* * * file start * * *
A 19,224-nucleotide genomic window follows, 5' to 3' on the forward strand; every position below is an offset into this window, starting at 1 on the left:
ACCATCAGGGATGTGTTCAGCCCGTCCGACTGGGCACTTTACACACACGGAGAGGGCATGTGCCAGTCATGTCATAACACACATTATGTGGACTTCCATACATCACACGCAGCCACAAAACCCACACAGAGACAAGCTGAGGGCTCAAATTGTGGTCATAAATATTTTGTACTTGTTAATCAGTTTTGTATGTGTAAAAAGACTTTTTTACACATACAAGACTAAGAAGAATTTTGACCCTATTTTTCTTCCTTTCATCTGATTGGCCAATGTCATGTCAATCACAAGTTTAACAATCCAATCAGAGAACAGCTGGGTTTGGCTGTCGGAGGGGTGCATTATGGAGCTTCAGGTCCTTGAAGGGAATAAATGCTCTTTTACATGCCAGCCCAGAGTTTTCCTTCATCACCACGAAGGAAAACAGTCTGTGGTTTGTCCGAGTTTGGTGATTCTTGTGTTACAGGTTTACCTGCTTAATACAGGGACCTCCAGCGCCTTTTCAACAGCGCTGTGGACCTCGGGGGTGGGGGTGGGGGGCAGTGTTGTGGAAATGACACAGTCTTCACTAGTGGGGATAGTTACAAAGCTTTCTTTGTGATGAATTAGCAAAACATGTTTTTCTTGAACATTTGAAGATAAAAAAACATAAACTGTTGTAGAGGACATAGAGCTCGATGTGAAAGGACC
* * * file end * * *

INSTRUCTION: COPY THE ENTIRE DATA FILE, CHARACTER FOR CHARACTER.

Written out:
A 19,224-nucleotide genomic window follows, 5' to 3' on the forward strand; every position below is an offset into this window, starting at 1 on the left:
ACCATCAGGGATGTGTTCAGCCCGTCCGACTGGGCACTTTACACACACGGAGAGGGCATGTGCCAGTCATGTCATAACACACATTATGTGGACTTCCATACATCACACGCAGCCACAAAACCCACACAGAGACAAGCTGAGGGCTCAAATTGTGGTCATAAATATTTTGTACTTGTTAATCAGTTTTGTATGTGTAAAAAGACTTTTTTACACATACAAGACTAAGAAGAATTTTGACCCTATTTTTCTTCCTTTCATCTGATTGGCCAATGTCATGTCAATCACAAGTTTAACAATCCAATCAGAGAACAGCTGGGTTTGGCTGTCGGAGGGGTGCATTATGGAGCTTCAGGTCCTTGAAGGGAATAAATGCTCTTTTACATGCCAGCCCAGAGTTTTCCTTCATCACCACGAAGGAAAACAGTCTGTGGTTTGTCCGAGTTTGGTGATTCTTGTGTTACAGGTTTACCTGCTTAATACAGGGACCTCCAGCGCCTTTTCAACAGCGCTGTGGACCTCGGGGGTGGGGGTGGGGGGCAGTGTTGTGGAAATGACACAGTCTTCACTAGTGGGGATAGTTACAAAGCTTTCTTTGTGATGAATTAGCAAAACATGTTTTTCTTGAACATTTGAAGATAAAAAAACATAAACTGTTGTAGAGGACATAGAGCTCGATGTGAAAGGACC